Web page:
South of England Guitar Show 2016
South of England Guitar Show 2016
South of England Guitar Show 2016
South of England Guitar Show 2016
South of England Guitar Show 2016

 

I was also pleasantly surprised by the number and variety of vintage instruments for sale including some VERY nice, but expensive, pieces – too many to mention here. The mix of new and vintage was something that has clearly come about since the last time I trudged around exhibition halls – thinking about it, there probably wasn’t a mainstream ‘vintage’ market way back then, at least not in the way there is now.

South of England Guitar Show 2016
South of England Guitar Show 2016
South of England Guitar Show 2016
South of England Guitar Show 2016

 

There was also decent live music on offer and a host of fringe stuff to maintain broader interest. Of note was The John Verity Band – to those that remember, he was in the band Argent and is a very good blues/rock guitarist. Also worth a listen was industry veteran Phil Harris commentating provocatively about the obsession with vintage authenticity by suggesting that reproductions can not only be as good as the originals but in many cases better. It was refreshing to hear someone who has profited considerably from the vagaries of the vintage market arguing to the contrary in very pragmatic terms. He is quite a nifty guitarist too. The objectionable high-net worth collector market aberration is something that I have also tried to articulate in my blogs but, heh, who listens to me?

 

South of England Guitar Show 2016
South of England Guitar Show 2016
South of England Guitar Show 2016
South of England Guitar Show 2016

 

Not only did I wander the aisles academically looking for a variety of desirable bits and pieces, I actually shelled out some dosh on a selected vintage item. I had made the effort to be there and so had the sellers, so I wasn’t about to leave empty‑handed. Was I tempted by the usual array of vintage Strats, Teles, Les Pauls, ES‑335s, et al, all going for what I still think is silly money? Hell yes, of course I was – don’t be ridiculous! Even though the art of haggling is still accepted at these events, the prime guitars were all (sadly) way out of my price range, especially during my current period of enforced purchasing abstinence.

 

So, you may ask, what did I come back with? My eye had been caught by a very modest and reasonably priced cute little guitar… a 1964-ish black sparkle Silvertone 1449 complete from Terry’s Guitars. Terry is selling much of his guitar collection and this baby was up for sale. For those who may not know, Silvertone guitars were made by Danelectro in the ‘60s for the American Sears & Roebuck department stores and were sold as a set with their ‘amp-in-case’ as an ‘all-in-one’ solution for beginners. The Silvertone is pure Danelectro, complete with twin ‘lipstick’ pickups and vinyl tape body edging. The 1449’s sweet 5-watt valve amp features a tremolo circuit and 8” speaker, all of which is cleverly integrated into the slim (and heavy) guitar case. While not the first or last, as an offering to the mass market, it was a genius idea from half a century ago and a move that proved very successful for Sears and Danelectro.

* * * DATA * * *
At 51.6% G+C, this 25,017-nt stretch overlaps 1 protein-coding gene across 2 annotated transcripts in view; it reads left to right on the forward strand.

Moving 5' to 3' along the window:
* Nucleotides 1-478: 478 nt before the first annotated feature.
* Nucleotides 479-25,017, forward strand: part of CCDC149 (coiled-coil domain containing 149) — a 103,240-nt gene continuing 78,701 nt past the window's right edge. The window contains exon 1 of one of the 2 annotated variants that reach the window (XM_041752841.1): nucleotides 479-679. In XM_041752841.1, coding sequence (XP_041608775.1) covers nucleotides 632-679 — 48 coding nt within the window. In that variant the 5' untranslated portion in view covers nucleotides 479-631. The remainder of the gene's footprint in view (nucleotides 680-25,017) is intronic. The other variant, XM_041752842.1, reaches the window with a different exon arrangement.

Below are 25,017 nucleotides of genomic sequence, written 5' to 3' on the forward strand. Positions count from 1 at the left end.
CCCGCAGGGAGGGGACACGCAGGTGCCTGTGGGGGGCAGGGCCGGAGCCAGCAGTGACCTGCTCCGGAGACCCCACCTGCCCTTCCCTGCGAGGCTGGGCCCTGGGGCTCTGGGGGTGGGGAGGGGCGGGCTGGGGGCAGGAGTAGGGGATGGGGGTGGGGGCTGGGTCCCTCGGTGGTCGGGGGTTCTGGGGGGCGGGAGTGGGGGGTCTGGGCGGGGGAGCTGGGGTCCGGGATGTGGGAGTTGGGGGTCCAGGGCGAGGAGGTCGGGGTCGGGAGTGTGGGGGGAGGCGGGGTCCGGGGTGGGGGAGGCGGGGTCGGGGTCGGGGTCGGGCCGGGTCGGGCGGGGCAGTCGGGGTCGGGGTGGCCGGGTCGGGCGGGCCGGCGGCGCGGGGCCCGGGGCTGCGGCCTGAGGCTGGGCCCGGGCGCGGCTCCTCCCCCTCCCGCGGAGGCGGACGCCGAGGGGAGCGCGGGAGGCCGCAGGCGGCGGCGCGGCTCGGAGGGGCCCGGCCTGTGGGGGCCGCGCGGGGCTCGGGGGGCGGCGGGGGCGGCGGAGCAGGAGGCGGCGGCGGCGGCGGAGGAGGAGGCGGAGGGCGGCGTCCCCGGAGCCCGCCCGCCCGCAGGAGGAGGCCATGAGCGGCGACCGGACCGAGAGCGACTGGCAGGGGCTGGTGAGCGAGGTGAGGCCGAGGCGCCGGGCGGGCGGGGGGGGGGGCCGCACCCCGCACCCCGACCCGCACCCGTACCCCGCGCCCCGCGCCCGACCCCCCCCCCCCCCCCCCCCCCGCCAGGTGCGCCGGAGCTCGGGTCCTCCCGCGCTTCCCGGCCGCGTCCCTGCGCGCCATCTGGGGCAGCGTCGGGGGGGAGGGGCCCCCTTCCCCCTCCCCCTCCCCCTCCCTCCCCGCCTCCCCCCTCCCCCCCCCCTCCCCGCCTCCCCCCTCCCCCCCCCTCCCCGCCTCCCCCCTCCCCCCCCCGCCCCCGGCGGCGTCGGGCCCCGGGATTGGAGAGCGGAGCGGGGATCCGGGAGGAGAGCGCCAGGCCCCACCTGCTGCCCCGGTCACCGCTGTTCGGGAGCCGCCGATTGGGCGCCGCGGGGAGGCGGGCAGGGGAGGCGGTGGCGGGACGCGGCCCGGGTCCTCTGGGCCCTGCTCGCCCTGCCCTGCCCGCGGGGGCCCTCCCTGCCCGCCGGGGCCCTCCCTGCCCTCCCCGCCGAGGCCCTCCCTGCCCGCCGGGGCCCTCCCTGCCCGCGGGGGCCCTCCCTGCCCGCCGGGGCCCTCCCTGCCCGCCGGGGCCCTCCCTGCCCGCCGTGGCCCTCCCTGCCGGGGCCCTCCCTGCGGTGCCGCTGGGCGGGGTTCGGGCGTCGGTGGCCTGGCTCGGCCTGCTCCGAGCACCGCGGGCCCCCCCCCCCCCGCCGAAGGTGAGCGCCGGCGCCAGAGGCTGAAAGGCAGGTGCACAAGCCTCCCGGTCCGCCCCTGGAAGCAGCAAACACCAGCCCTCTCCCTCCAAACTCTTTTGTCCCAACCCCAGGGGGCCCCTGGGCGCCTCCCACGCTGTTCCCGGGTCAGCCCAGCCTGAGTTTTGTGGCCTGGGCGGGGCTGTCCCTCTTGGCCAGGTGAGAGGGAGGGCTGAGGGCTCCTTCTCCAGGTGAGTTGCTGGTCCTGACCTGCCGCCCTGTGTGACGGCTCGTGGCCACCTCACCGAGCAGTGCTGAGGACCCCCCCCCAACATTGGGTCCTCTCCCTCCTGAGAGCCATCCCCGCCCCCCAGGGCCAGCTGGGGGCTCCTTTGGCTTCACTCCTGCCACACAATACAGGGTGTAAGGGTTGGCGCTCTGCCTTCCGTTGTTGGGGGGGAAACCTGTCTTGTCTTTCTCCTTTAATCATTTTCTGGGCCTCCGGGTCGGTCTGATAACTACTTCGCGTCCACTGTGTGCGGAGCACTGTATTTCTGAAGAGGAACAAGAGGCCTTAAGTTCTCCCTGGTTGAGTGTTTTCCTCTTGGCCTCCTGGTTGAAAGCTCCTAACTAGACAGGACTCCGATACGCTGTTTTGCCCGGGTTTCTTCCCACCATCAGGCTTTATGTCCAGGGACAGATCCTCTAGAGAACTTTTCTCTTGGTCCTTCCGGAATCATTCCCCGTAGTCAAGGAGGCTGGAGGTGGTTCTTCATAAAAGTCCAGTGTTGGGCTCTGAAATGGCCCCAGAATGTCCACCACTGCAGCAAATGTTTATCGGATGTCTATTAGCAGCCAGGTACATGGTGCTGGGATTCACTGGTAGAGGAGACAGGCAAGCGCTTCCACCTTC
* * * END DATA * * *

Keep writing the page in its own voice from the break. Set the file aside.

South of England Guitar Show 2016
South of England Guitar Show 2016

 

The guitar was very competitively priced because the headstock has a crack in it which, while relatively common, had been poorly ‘repaired’ (with screws – yikes!). This will need professionally seeing to and I feel a trip to see Dave at Eternal Guitars coming on. However, the guitar was otherwise very clean and all-original, and the ‘amp-in-case’ was working (albeit with a new Weber speaker to replace the original). In fact, the valve amp sounds VERY good for what was originally a budget practice amp. So, 52 years after it was made, this particular Silvertone has found a new home at CRAVE Guitars. One wonders where it might be in another 52 years’ time. Who knows?

 

I was interested in this particular guitar because I have been looking for a vintage Danelectro for ages; CRAVE has a 2008 Chinese-built Dano ’63 which is a modern interpretation of the 1449 (but no case), so this seemed an ideal match. The Silvertone also fits with CRAVE Guitars’ core ethos – Cool & Rare American Vintage Electric guitars (that’s what the acronym CRAVE stands for after all) – and the meek little hybrid ticked all 5 essential criteria. After a short haggle, Terry let me have it for  a reasonable price, including the step-down transformer for the amp’s 110V power supply, which all works perfectly. Thanks Terry. What a cool guy! Striking a great vintage deal was the icing on the cake for a Sunday out with a difference.

1964 Silvertone 1449 Amp in Case
1964 Silvertone 1449 Amp in Case

So, kudos to all concerned. The good news is that the South of England Guitar Show will return to Surrey on 29th October 2017. My advice? Why not give it a go if you like the idea. Until next time…

 

CRAVE Guitars ‘Music Quote of the Month’: “Age does not stop a guitarist, death does.”

 

© 2016 CRAVE Guitars – Love Vintage Guitars.